Metrosexual – the Fedora Hat Has a Story to Tell

Sometimes it is saddening and at other times infuriating, how Kampala’s vendors will ‘bastardise’ a certain dress item by flooding it onto the street, by every traffic-hold-up hotspot.

Same way, I guess, some Harrier owners felt when one telecom decided to dish them out as raffle prizes – the same guys have now gone for the Klugger the burgeoning guy’s dream SUV before he hits his first double-digit million deal!

Anyways, back to the vendors. They have over the years demystified what would otherwise pass for trendy, rare, and of course, expensive wear, only for them to hit the streets with all sorts of varieties coming at even more outrageous prices. These guys have no limits the other day one was flashing GK underwear at me (note: the ‘G’ came off to an undiscerning eye as a ‘C’ and so it could pass for a Calvin Klein pair of undies).

Enter the fedoras! You have seen the new trend of hats in Kampala on almost every dude’s head. If you haven’t, then you haven’t been to wedding meeting launches, house parties, easy weekend bar-hopping escapades or the usual Friday chillax around town. It is the single dad’s uniform at play dates, the ‘benchers’ head cover’ when they do what they do around those girls’ hostels.

It is a permanent fixture for over 80 per cent of guys at a motor rally or any such outdoor event yes, even funerals where it is disrespectful to wear a hat. Now, of course I am not talking of the Kaguta kind of hat I am talking of the Fedora. Yes, I know not many of you who wear them even know their name and why. Guess that is why I am here.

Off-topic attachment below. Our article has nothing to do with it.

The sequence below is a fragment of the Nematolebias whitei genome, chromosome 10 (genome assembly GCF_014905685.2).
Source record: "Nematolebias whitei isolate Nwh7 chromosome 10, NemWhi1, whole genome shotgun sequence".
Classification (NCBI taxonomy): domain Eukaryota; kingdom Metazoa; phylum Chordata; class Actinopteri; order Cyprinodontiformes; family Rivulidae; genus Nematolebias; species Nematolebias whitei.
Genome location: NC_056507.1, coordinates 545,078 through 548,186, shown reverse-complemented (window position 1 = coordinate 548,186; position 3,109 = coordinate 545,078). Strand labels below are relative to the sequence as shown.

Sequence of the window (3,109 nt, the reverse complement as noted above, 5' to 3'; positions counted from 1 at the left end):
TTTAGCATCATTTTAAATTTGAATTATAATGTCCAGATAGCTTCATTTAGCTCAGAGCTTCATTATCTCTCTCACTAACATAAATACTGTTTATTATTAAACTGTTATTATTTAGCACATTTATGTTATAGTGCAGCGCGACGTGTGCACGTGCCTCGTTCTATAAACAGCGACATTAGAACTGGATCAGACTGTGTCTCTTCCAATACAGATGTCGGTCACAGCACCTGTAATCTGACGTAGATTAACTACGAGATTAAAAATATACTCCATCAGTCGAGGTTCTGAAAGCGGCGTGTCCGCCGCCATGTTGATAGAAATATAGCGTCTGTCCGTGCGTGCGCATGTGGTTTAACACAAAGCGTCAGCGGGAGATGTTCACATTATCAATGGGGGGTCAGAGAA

So the Fedora, admittedly, is a stylish headwear, especially for us the balding lot with short round faces. Nothing flatters us back to life like these hats. Let us make do with a bit of history of this hat, a la Wikipedia, before getting down to when to wear them and how and which best flatters who and where to find the best bargain.

The word fedora comes from an 1882 play, first performed in the United States in 1889, by the French dramatist Victorien Sardou, titled Feacutedora. The heroine of the play was Princess Feacutedora, who wore this centre-creased, soft-brimmed hat. The hat became an instant fashion hit for women so much that the women’s rights movement adopted it as a symbol.

Years later, Prince Edward of Britain started wearing it, making it a hit among men for its stylishness and its ability to protect the wearer’s head from the wind and weather. Since the early part of the 20th century, many Haredi and other Orthodox Jews have made black fedoras normative to their daily wear.

For the movie lovers, you will recall Indiana Jones wearing them while the music fanatics of days gone by cannot forget Michael Jackson from Smooth Criminal, Billie Jean, Dangerous to You Rock My World, where he spotted this hat. Simply epic!

Now they come in more than the bold single colours of the days gone by, to multi colours and checks. Now that we know what they are, next we shall get into matching and mixing them.

But I won’t go before relating it to where I started with the vendors. Want to get yourself some really watered-down, but good-to-the-eye fedoras? Hit the next traffic jam hotspot and look outside the widow. There will be no less than four vendors selling them for the price of a song.

Forget what their asking price is it depends on what car you are driving, but by deal’s end, Shs 5,000 is all you need!

Source : The Observer

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